The American government, through its embassy in Malawi, has given the government of Malawi an Aflatoxin Testing Laboratory to enable farmers to control aflatoxins in the groundnuts and maize crop.
Deputy Chief of Mission at the US Embassy in Malawi Andrew Herrup and the Principal Secretary in the Ministry of Agriculture Gray Nyandule Phiri celebrated the development of two Malawi-specific biocontrol products.
Aflatoxins are a poisonous substance produced by a naturally-occurring soil-borne fungus.
When consumed in large quantities, aflatoxins can have a spectrum of negative health effects such as immune system suppression, liver damage and even liver cancer.
In children, aflatoxins can also stunt growth and delay development.
Maize and groundnuts are particularly susceptible to aflatoxin accumulation, which means that many Malawians are routinely exposed to the health risks associated with aflatoxins.
Their presence in locally produced maize and groundnuts also means that Malawi is shut out of potentially lucrative international markets that do not accept crops infected with aflatoxins.
To combat the negative health and economic impacts of aflatoxins, the US Government, through USAID’s Feed the Future Malawi Improved Seed Systems and Technologies (MISST) Project, invested over K1.5 billion to reduce aflatoxin contamination in food.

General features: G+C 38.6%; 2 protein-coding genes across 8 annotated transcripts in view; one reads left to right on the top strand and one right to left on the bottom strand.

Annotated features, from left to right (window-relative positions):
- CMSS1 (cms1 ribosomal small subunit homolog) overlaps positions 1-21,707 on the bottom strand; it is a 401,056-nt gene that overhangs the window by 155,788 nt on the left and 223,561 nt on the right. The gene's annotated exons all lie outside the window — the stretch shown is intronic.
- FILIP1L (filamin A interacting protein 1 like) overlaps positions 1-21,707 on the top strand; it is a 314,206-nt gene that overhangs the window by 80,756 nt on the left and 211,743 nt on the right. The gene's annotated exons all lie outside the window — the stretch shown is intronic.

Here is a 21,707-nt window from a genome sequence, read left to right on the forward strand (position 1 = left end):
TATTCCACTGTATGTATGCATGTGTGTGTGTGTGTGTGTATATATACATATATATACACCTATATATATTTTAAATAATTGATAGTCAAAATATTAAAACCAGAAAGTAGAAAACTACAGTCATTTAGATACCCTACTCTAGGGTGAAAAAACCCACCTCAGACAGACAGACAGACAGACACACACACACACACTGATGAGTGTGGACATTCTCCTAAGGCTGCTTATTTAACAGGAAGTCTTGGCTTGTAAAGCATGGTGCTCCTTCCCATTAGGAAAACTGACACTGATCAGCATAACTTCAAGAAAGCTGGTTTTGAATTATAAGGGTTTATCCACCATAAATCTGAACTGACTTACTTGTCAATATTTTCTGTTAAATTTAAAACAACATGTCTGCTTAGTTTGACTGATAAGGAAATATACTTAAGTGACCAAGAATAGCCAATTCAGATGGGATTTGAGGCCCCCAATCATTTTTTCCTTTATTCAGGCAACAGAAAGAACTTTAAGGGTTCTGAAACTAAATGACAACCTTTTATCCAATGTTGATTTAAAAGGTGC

K7 million was spent to establish the Aflatoxin Testing Laboratory at the Chitedze Research Station and the remainder funded research by the International Institute of Tropical Agriculture (IITA) and Malawi’s Department of Agriculture Research Services (DARS) to develop Malawi-specific and biologically safe aflatoxin control products.
Based on these investments and efforts, two Malawi-specific versions of a highly effective biocontrol product – Aflasafe – have been successfully developed and tested with Malawian farmers. Field trials over the past three years have demonstrated that the Malawi-specific versions of Aflasafe have successfully and safely reduced aflatoxin levels in maize and groundnuts by more than 90 percent.
Based on results which came out in December of 2018, the Malawi Agricultural Technical Clearing Committee (ATCC) cleared the product for release and use by farmers.
The next steps are to develop a commercialization strategy and involve the private sector in the production and distribution of the products.
After a competitive selection process, IITA will license the products to a private sector manufacturer and distributor to make the products available for farmers’ use.
IITA will also provide technical assistance to aid in the start-up manufacturing process for the Aflasafe products.
The Aflatoxin Lab at the Chitedze Research Station will continue testing future groundnut and maize crops to assist the key players bringing Aflasafe to market in Malawi.
With all of this in place, Malawi will be ready to begin producing maize and groundnut crops that will both keep its people healthy and open up new and lucrative markets for Malawi’s producers.